Skip to main content

Trans-Atlantic mark changes hands again

Despite rudder damage, Bruno Peyron eclipses PlayStation’s 2001 record by more than nine hours

Despite rudder damage, Bruno Peyron eclipses PlayStation’s 2001 record by more than nine hours

French skipper Bruno Peyron and an 11-person crew aboard the 120-foot maxi catamaran Orange II have set a new trans-Atlantic sailing record, shaving more than nine hours off the previous mark.

Peyron completed the 2,925-nautical-mile passage from Ambrose Light off New York to Lizard Point off England July 7 in a ratified time of 4 days, 8 hours, 23 minutes, 54 seconds. The previous record was set in 2001 by American Steve Fossett and crew aboard the 125-foot catamaran PlayStation.

“We all felt an immense joy after we crossed the finish,” said Peyron in a telephone interview with Soundings from his hometown of La Baule, France. “It was a very intense sprint across the Atlantic and was a lot of work. We also felt some kind of relief, too.”

About two days into the journey Orange II struck a floating object at night off the Newfoundland Banks, damaging a rudder. “We were pushing along at full power and were very much concentrated on our path and the angles of the wind when it happened,” says Peyron, who is 52. “Suddenly the boat hit something hard. There was a loud sound. Maybe it was an iceberg, I’m not sure. The boat began to not behave normally. If we let go of the helm the boat would jibe immediately to port. The helmsman had to hold it at a 70- to 80-degree angle all the time just to keep the boat going straight.”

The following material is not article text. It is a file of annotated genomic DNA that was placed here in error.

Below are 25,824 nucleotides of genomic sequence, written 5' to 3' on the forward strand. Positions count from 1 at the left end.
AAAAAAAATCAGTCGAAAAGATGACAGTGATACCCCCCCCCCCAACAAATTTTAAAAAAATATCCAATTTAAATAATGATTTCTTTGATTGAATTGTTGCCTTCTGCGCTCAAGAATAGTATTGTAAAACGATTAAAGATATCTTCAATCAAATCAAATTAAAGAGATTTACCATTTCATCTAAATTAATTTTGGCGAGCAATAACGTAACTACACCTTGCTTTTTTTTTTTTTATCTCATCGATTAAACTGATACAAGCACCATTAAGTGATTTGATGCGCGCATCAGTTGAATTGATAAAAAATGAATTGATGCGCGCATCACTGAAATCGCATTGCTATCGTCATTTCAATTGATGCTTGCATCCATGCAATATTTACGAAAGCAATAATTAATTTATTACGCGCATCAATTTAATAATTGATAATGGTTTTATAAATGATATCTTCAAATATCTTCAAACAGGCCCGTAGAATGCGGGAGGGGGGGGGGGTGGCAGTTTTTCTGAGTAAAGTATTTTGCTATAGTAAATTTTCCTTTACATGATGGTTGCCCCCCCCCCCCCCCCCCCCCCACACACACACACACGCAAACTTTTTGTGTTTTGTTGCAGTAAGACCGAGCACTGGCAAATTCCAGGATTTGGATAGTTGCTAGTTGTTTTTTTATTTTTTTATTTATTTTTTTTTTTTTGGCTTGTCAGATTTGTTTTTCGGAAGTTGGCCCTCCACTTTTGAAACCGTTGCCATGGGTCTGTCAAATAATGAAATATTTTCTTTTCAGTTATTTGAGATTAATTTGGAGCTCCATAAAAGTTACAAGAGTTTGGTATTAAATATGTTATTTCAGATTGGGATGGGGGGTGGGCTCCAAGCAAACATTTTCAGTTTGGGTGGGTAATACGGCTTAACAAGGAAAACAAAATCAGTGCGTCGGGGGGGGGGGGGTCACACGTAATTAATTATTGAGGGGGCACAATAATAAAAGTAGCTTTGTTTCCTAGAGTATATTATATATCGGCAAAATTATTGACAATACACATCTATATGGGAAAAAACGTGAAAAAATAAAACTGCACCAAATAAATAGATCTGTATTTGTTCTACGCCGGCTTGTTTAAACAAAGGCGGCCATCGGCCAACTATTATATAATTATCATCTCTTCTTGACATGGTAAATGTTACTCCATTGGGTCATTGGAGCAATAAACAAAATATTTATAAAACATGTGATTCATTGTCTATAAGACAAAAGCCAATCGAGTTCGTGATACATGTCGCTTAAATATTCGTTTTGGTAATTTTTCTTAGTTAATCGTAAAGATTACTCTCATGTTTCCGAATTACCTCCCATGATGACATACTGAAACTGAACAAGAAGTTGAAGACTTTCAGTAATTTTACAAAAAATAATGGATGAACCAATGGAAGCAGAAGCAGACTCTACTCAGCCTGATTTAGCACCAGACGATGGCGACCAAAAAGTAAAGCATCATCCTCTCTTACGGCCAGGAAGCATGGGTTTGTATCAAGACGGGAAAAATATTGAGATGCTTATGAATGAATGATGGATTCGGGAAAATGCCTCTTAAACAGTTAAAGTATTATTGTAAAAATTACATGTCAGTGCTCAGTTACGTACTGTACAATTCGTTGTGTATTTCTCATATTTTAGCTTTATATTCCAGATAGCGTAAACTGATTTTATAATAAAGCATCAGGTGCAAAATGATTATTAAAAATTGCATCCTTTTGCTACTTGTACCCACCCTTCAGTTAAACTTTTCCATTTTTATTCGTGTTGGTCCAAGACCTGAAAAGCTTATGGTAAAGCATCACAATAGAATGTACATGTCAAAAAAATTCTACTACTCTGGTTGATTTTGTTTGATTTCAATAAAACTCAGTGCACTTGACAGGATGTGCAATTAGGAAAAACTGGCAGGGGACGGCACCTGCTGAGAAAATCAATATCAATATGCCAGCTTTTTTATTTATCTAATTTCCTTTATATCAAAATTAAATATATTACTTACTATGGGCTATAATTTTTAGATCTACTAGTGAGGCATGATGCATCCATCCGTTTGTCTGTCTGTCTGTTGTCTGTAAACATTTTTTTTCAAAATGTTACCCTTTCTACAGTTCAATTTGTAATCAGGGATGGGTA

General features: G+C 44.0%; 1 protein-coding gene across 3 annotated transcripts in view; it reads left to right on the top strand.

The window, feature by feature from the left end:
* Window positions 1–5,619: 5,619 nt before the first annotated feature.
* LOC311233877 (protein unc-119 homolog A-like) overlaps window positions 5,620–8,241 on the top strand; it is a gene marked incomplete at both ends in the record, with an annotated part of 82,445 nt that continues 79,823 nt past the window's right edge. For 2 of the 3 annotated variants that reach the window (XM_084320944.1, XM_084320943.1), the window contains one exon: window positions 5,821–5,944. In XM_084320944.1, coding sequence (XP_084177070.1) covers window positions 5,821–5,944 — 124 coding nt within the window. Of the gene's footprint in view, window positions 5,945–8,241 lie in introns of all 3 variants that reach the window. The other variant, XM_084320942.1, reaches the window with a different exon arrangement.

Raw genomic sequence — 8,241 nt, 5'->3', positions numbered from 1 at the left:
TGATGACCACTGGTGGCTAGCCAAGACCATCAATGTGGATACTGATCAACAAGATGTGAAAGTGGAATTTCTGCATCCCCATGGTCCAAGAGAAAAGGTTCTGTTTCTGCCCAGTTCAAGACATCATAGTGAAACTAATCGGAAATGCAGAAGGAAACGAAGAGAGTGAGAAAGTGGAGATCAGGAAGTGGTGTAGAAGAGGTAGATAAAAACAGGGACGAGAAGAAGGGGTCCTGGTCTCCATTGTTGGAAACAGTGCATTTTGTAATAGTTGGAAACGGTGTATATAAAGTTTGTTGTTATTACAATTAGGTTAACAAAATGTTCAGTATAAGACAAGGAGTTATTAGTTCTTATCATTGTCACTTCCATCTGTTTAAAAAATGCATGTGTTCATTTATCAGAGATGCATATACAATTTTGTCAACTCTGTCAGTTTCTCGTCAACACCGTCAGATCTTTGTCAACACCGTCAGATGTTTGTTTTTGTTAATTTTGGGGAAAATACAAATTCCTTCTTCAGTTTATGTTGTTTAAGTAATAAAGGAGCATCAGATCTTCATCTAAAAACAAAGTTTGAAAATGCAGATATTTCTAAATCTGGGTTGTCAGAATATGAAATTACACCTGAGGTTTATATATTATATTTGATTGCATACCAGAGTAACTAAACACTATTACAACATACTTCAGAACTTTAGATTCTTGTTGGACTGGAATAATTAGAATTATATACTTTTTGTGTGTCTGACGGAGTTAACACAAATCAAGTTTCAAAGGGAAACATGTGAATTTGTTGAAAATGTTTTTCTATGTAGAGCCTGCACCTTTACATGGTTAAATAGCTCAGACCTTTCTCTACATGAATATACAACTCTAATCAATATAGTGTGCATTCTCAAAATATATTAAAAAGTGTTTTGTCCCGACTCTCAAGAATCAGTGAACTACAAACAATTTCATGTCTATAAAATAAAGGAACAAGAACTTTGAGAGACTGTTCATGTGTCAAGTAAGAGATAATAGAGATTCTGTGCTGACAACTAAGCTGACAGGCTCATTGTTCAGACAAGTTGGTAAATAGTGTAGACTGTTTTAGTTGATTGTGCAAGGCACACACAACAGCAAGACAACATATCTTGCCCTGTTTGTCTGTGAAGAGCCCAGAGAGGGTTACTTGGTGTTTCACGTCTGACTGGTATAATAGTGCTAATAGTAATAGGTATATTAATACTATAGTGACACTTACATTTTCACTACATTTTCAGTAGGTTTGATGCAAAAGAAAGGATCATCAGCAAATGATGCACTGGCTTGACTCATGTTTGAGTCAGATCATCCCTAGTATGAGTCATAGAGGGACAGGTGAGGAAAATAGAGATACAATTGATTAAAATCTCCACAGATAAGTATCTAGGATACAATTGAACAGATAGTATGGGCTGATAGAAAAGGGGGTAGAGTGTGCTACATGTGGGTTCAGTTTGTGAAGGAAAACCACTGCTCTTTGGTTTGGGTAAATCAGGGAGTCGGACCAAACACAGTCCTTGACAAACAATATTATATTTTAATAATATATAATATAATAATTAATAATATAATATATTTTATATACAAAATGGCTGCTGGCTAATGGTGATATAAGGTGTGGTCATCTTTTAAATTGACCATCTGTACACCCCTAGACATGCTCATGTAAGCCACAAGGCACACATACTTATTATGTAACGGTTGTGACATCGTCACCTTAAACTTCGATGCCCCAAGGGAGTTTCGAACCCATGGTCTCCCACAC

Helmsman Yann Guichard says that if the rudder hadn’t been damaged they could have logged an even faster time. “The steering was off to the side, and it was no easy matter,” he said in a release. “We were forced to ease off, otherwise we would have finished in under four days.”

In addition to setting the Atlantic mark, Peyron broke the 24-hour speed record, which he had set previously. Averaging nearly 32 knots, the Orange II crew covered 766.8 nautical miles in that time. “When we found out that we had set a new 24-hour record I was very much impressed by our new potential,” Peyron says. “We obviously succeeded. To reach this record was surprising, but once we did we knew we could cross the ocean in less time than the record.”

Peyron holds a number of other speed sailing records and in 1993 became the first person to circumnavigate in less than 80 days, sailing for the Jules Verne Trophy. Now that he’s back on land the Frenchman says he’s looking forward to setting new speed sailing records, but not right away.

“I think it’s time to get some rest,” he says. “I’ll go to England soon to do some [public relations] stuff. After that, a little later this year, I’ll start preparing to beat the single-handed 24-hour speed record. I’m looking forward to that.”